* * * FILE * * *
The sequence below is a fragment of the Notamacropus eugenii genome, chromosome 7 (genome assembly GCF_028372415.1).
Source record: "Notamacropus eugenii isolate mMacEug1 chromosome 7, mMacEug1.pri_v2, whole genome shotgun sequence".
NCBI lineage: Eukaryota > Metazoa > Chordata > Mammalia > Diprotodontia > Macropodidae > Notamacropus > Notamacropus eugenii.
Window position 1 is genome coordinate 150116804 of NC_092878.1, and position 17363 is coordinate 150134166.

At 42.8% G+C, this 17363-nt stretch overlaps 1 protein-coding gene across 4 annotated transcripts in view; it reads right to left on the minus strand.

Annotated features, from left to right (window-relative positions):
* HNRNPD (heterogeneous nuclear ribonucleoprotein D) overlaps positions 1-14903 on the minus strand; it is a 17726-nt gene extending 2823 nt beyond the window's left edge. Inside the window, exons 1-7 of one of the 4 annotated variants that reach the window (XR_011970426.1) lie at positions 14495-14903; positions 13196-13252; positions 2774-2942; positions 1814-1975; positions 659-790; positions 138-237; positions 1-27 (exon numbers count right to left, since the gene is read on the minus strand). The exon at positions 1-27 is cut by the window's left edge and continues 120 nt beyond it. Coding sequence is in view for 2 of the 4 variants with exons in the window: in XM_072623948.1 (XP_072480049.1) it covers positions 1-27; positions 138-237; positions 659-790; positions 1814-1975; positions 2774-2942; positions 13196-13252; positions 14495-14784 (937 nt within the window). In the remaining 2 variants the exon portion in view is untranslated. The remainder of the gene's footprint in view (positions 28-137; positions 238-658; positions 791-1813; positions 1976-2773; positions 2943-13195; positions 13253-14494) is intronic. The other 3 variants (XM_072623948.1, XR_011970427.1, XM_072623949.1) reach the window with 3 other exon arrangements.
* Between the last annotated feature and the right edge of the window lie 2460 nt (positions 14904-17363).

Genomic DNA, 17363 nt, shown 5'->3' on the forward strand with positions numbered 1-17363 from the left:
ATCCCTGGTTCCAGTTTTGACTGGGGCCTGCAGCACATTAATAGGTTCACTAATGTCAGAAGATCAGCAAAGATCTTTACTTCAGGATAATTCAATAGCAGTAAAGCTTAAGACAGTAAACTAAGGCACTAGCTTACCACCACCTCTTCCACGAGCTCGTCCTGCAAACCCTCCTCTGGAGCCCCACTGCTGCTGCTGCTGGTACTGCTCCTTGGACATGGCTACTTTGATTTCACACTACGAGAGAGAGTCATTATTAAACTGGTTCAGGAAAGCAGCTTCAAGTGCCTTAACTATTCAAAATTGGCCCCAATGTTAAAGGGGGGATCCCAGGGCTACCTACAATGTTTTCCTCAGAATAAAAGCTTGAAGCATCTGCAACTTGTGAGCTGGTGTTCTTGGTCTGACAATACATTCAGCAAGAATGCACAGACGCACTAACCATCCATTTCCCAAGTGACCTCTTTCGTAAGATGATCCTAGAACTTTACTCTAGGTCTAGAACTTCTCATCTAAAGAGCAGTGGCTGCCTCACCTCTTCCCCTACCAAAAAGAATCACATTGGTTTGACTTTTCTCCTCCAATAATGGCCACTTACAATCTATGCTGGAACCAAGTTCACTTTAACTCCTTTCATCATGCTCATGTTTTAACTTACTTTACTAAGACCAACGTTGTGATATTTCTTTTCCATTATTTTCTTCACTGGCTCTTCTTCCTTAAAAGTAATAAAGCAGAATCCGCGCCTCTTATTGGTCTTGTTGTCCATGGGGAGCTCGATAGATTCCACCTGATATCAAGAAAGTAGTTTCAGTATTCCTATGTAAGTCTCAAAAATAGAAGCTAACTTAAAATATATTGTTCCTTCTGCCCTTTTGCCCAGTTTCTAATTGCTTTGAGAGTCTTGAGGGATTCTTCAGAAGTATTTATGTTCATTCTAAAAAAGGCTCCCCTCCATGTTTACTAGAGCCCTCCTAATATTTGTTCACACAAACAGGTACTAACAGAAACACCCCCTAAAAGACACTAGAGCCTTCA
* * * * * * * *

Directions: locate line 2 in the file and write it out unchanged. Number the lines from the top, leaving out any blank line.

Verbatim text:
Source record: "Notamacropus eugenii isolate mMacEug1 chromosome 7, mMacEug1.pri_v2, whole genome shotgun sequence".